Author: Kaaren Christopherson
Publisher: Kensington Publishing Group, New York, New York
Reviewer: Ralph Peluso, Literary Editor
Zebra Rating – 4.5 Stripes
The bubbly author, Kaaren Christopherson, writer and professional editor of over twenty five years provided an interesting historical backdrop to the development of her marvelous period novel. Her love in writing about history began during a family vacation to the battlefields at Gettysburg when she was an impressionable ninth grader. Gettysburg, the bloodiest of all the conflicts in the war against northern aggression, or Civil War depending one’s vantage point, is emotional and fascinating.
Christopherson knew there were many stories, many of which were yet untold. She found one in Jenny Wade, the only civilian killed at Gettysburg. But she took it a step further. The straightforward story would have been to celebrate the bravery of Jenny while nursing wounded soldiers as the battle raged on every side of her. Or, the fact that she was engaged to a Union soldier who was risking his life to ensure all Americans were in fact free, who was most likely destined not to return. She could have told of Jenny’s fearlessness as she knelt next to a fatally wounded Union soldier helplessly watching as he bled out, ignoring the bullets whizzing dangerously close until one tragically cut her life short. But no, she composed the portrait from the perspective of Jenny’s sister who witnessed the heartbreaking scene. In writing about how she felt, the fourteen-year old painted a story that drew from a young woman’s emotions who saw the unfortunate and unnecessary death of her altruistic sister.
In the development of Decorum, Christopherson began to have repeated visualizations about two characters dressed in attire of the late 1800s. There was a man dressed very elegantly, including top hat and silver-handled cane, fixed in front of an equally stylish woman. The pair, standing in front of a hotel, was absorbed in an overheated argument. A hansom cab was a few feet away with a top hat-wearing driver, holding the reigns tightly to calm his restless stead. Other carriages passed in the background. Christopherson had no idea what the argument was about, or what the dress of the 1890s was but she launched full bore into a period of discovery about the era and development of two of the characters in Decorum.
She began to imagine other scenes including the female (Francesca) singing as the male (Connor) energetically played the piano. Set in New York City during its gilded age, the scene and character development are meticulously careful, particularly of her four critical characters. Riches aren’t enough for Casey O’Connor, a millionaire New Yorker of Irish descent, who seeks to build a legacy. Francesca Lund is beautiful and as equally wealthy. As much as she tried to avoid the trappings that came with affluence she couldn’t, nor wouldn’t resist the allure of wealthy well-dressed gentleman. An ill-matched engagement to the very dapper Edmund Tracy forces her to acknowledge that the rich, including herself are not exempt from the deadly sins. Then of course mix in a siren named Blanche and you have yourself a plot.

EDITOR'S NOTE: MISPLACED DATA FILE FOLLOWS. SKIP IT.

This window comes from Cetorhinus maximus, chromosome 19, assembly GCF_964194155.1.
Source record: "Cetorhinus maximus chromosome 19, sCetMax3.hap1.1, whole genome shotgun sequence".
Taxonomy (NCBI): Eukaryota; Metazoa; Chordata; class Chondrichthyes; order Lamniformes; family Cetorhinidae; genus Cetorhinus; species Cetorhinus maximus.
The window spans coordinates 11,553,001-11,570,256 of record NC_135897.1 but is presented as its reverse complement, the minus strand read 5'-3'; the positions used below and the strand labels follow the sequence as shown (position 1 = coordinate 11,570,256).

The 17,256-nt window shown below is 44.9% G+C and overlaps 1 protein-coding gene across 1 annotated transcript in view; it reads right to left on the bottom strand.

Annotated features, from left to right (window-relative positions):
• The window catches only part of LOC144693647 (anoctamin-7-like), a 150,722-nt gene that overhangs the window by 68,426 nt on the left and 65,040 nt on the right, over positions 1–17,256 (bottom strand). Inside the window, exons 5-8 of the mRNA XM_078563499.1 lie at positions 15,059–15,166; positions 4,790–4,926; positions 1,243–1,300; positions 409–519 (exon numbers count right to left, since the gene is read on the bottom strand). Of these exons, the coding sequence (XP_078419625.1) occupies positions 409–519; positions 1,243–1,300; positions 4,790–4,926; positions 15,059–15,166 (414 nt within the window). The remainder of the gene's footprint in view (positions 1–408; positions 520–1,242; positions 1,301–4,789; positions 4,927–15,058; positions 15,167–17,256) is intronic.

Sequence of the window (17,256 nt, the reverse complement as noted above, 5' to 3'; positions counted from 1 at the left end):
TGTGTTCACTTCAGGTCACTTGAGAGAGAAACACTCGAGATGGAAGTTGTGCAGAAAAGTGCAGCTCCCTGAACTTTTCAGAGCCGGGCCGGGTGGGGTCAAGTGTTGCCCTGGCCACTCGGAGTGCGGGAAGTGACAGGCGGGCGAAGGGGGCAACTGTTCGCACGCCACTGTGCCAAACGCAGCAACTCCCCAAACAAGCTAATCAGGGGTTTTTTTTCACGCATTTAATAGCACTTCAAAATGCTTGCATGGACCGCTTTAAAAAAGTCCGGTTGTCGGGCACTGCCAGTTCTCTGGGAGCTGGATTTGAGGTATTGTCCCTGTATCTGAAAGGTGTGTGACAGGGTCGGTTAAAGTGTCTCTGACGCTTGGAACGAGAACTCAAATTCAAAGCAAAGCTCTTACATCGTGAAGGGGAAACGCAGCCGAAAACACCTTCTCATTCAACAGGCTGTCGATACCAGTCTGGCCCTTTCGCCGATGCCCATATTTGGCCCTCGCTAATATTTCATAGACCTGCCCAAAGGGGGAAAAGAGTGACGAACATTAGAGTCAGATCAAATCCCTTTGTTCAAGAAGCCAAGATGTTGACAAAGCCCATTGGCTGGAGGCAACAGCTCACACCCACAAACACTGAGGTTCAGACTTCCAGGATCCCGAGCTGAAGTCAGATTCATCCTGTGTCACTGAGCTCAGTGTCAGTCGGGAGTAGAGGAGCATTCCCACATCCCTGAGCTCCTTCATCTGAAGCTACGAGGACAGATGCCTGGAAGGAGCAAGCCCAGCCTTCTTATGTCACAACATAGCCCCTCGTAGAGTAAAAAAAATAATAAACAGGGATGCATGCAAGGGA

The author utilized her grandmother’s recipes about proper etiquette as a preamble to each chapter. Whenever her writing stalled, she’d seek advice for the characters from the etiquette book, finding a rule not followed. I found the decorum rules very applicable for today’s society in both social settings or in the business workplace. “Avoid opposition and argument when in conversation” I have seen family dinners and business meetings deteriorate when emotion takes over. The Republican candidates for presidential nomination should take this rule to heart. “Cautiousness and the check of habitual self-control should accompany the mind of everyone who launches out in an animated conversation.”
Christopherson invested a tremendous amount of time in writing Decorum, spending countless hours studying old photographs and reading the accompanying information. Her diligence pays off for the readers. For example, the masquerade ball scene attended by Blanche and Connor came from hours studying a photo of an impressionist work by Mary Cassatt published in Harper’s Weekly. A graduate of Central Michigan University, Kaaren Christopherson is still very active in Alexandria, Virginia, where she lives with her two cats, Archie and Sammy.
I give in 4.5 stripes! A must read.